NEW YORK (CBSNewYork) -- There are those who remember the 9/11 terror attacks and those who witnessed it all.
No one more so than the man thrust with command of rescue operations, current FDNY Commissioner Daniel Nigro.
"It was 17 acres of horror," Nigro told CBS2's Mary Calvi. "It was unimaginable, the chaotic scene."
Nigro rushed to the World Trade Center, where the FDNY set up a command post.
Soon afterwards, the chief of the department was killed by falling debris, leaving his deputy Nigro in charge.
"How was it that you were one of the lucky ones?" Calvi asked.
"I had started circling the building and left the command post to get a view of the damage, especially of the South Tower after seeing parts of the plane go right through it. Being on the other side of the building, I was in a position where I could find safety," Nigro said.
Complete Coverage: 9/11 Twenty Years Later
Nigro was immediately thrust into the command of rescue operations of an attack of historic proportions.
"Calls were coming in rapidly from people that were above in great danger, and we were trying to reach them," he said. "It was our best day in the way that we rescued so many people, but then it ended as our worst day."
Nigro stood with his members on those days and the weeks and months that followed.
Since that fateful day, much has changed in the department. Now as fire commissioner, Nigro is looking ahead.
He is New York City's highest ranking government official who was at the World Trade Center that day.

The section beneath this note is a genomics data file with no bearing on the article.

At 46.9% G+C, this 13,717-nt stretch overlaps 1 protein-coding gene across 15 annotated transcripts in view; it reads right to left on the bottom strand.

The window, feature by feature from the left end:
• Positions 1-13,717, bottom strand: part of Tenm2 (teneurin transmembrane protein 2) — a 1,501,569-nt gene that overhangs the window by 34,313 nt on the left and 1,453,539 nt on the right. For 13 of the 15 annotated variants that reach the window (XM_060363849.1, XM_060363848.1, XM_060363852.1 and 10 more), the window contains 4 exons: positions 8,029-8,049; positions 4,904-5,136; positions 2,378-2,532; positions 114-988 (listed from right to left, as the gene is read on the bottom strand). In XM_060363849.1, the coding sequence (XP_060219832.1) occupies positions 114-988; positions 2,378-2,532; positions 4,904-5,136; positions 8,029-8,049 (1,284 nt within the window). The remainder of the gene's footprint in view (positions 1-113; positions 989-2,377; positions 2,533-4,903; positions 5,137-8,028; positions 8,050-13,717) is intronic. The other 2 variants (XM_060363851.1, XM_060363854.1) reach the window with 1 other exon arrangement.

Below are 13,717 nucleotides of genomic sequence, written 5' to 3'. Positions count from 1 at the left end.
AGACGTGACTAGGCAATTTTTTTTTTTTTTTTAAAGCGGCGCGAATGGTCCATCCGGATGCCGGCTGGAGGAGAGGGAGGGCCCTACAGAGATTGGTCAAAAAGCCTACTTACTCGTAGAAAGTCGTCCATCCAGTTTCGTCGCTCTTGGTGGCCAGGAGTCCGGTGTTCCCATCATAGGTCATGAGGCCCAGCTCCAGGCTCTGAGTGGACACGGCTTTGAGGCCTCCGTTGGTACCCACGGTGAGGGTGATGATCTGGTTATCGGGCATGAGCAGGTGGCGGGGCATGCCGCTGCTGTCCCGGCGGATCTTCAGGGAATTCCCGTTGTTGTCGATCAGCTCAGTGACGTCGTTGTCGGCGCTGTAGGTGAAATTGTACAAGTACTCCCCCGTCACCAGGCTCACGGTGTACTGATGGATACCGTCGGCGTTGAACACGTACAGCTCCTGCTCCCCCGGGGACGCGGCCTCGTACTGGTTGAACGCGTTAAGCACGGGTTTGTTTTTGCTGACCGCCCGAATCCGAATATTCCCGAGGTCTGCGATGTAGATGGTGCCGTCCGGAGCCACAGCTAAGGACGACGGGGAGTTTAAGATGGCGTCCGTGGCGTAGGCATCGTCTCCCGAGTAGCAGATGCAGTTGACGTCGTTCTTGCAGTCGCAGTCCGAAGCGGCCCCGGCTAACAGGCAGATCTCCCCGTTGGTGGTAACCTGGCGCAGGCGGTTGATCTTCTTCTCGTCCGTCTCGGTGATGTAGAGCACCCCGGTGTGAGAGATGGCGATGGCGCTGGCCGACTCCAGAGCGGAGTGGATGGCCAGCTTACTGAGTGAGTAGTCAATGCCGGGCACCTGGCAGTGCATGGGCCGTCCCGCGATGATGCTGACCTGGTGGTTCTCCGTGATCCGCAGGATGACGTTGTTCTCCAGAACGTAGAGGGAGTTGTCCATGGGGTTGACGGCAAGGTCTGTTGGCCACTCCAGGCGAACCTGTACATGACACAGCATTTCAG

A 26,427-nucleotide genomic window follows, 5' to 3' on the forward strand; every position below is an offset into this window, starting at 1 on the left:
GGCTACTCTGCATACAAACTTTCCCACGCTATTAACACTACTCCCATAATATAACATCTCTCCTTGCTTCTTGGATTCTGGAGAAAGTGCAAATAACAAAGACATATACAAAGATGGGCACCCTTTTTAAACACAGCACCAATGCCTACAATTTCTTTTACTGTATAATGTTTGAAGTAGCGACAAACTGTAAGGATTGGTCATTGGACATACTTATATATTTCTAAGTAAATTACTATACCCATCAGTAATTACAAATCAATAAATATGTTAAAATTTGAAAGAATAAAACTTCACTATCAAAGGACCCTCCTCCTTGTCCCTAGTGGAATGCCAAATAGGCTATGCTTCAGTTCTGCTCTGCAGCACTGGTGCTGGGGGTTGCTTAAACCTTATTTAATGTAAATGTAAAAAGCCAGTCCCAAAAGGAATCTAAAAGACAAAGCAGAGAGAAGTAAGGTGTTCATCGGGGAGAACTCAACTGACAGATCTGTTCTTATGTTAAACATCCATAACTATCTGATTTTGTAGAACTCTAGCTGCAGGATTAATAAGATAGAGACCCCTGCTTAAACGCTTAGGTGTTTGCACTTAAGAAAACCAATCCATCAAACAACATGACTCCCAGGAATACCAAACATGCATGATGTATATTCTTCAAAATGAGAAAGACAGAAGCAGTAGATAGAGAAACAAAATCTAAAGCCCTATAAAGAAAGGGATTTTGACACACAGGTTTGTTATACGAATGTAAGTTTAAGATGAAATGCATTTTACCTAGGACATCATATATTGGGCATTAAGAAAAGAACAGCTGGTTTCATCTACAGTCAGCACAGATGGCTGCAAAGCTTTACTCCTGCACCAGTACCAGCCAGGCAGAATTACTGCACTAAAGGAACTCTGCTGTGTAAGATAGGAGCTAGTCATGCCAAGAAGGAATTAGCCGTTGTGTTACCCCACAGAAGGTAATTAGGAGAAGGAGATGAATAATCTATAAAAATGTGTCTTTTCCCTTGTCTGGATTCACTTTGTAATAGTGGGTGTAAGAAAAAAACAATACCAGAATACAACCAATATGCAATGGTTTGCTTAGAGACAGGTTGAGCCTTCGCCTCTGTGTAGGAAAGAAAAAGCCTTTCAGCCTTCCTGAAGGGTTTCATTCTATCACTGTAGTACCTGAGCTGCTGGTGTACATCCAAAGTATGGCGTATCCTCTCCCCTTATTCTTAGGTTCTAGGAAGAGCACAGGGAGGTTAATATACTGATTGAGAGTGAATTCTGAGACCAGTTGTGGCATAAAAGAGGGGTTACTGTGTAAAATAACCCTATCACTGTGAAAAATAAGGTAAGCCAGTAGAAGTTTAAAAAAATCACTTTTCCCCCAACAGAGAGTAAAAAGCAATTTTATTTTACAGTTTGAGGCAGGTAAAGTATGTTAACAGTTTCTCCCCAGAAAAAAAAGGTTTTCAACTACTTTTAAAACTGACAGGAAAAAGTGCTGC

"We were not afraid to look at ourselves critically afterwards," explained Nigro.
Today, operational readiness is at the forefront.
"Our communications are better -- our radio communications, our ability to communicate with all the other city agencies that we need to communicate with. We developed a center for terrorism and emergency preparedness, which creates scenarios that we train in-house and with our sister and brother agencies -- whether it's federal, state or city agencies -- on how we would react to possible future attacks," he said.
As we commemorate 20 years, there is one thing that will not go unnoticed.
"There is nothing more heroic than what your members did that day," said Calvi. "No one turned away. No one decided, 'I'm not going in there.'"
"I could see it in the eyes, especially of senior members, who knew they might not come out of the building," Nigro said. "But as you said, of the 750 or so members that responded before the collapse, every person who was asked to enter those buildings entered bravely and did what they promised they would do when they came into the department."
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